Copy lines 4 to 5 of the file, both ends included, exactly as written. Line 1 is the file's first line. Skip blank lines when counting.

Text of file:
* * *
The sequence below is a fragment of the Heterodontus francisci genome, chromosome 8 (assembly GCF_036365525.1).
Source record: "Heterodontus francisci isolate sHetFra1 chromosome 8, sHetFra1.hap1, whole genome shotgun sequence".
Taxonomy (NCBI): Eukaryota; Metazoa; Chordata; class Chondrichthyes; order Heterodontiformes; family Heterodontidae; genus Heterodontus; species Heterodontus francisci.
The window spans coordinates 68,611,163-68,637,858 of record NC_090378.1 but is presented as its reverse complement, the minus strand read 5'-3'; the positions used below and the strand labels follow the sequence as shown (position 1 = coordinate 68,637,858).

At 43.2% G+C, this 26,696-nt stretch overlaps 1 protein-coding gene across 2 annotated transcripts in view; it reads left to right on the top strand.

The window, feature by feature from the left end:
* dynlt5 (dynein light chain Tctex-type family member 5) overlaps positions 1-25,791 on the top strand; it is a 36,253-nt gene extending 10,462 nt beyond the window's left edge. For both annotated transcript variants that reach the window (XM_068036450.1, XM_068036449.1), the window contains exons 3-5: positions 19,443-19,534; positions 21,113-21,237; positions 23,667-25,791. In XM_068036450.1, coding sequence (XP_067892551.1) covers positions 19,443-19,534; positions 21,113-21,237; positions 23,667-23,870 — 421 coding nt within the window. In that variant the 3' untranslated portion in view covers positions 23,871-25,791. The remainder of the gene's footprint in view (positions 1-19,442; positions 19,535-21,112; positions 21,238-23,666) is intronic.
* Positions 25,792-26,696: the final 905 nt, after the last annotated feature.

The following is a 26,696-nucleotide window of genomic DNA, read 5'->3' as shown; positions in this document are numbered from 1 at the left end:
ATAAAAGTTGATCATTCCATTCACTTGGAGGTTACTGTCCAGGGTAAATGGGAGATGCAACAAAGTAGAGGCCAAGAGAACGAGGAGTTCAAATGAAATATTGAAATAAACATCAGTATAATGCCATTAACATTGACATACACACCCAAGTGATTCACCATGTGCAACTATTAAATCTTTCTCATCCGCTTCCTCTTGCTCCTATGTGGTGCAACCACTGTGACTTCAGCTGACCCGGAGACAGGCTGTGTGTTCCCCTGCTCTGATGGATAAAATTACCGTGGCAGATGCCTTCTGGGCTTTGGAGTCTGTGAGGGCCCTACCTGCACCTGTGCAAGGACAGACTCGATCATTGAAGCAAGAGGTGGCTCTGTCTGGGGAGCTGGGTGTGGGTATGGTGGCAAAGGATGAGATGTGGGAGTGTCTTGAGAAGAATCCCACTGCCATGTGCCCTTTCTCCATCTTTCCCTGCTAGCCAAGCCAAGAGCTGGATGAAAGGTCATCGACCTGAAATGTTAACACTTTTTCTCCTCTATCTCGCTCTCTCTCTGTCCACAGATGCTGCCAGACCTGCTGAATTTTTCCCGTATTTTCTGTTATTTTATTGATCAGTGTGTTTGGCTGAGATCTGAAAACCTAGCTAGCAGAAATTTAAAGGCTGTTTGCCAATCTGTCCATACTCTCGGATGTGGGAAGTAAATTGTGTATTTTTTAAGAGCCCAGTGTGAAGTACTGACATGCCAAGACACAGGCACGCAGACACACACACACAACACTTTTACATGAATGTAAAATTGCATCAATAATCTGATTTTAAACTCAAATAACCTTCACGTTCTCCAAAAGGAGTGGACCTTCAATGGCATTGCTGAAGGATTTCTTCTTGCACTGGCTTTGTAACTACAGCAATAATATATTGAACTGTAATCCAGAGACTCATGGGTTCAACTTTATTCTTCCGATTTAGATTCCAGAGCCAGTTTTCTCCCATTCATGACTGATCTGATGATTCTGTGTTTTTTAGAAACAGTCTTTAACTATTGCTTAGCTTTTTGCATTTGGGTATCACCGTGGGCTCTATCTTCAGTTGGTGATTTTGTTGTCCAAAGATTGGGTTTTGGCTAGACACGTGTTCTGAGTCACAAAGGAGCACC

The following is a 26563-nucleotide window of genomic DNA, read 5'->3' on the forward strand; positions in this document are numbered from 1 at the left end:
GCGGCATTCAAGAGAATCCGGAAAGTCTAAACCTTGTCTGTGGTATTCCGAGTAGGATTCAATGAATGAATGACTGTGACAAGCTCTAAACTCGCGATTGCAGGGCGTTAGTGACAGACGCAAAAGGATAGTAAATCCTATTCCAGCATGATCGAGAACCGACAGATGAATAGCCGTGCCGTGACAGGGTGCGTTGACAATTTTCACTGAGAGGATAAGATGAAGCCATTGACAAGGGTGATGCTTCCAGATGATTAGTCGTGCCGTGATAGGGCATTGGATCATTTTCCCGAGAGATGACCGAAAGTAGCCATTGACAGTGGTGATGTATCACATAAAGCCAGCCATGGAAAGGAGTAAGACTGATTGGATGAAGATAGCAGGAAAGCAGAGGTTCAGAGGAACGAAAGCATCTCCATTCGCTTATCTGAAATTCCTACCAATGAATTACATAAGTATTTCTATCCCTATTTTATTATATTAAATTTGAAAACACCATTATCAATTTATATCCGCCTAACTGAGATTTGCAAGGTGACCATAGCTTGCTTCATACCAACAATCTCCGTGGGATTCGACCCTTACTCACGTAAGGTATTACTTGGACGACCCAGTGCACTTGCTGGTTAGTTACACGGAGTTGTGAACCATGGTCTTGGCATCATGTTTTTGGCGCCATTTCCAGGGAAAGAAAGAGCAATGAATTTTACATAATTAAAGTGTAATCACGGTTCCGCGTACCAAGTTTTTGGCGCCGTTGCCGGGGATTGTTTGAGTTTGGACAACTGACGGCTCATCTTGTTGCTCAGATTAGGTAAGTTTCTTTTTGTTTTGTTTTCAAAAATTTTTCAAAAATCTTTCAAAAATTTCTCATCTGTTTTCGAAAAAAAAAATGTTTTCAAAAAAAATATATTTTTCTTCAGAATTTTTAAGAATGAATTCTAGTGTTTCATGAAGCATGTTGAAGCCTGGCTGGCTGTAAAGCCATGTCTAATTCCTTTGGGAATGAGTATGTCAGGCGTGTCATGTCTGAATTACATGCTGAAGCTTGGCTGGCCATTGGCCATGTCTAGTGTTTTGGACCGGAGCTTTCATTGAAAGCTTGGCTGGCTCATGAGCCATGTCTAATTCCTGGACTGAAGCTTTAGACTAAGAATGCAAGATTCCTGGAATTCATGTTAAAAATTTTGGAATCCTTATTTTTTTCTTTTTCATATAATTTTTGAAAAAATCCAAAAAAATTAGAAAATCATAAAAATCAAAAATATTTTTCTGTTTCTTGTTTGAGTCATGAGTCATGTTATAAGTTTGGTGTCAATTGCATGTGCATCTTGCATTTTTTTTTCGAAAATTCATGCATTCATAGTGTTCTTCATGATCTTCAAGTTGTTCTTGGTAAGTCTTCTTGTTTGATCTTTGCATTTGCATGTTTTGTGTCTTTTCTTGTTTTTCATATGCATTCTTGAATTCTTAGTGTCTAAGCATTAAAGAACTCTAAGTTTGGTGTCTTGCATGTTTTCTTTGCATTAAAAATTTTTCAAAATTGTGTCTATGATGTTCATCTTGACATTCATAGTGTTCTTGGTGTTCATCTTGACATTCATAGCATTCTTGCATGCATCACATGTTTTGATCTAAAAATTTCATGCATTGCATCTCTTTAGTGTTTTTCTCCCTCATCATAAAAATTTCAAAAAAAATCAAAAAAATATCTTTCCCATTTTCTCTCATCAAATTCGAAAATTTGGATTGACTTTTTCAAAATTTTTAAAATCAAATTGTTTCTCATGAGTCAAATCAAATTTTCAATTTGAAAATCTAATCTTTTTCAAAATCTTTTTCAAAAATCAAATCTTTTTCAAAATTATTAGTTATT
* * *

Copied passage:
The window spans coordinates 68,611,163-68,637,858 of record NC_090378.1 but is presented as its reverse complement, the minus strand read 5'-3'; the positions used below and the strand labels follow the sequence as shown (position 1 = coordinate 68,637,858).

At 43.2% G+C, this 26,696-nt stretch overlaps 1 protein-coding gene across 2 annotated transcripts in view; it reads left to right on the top strand.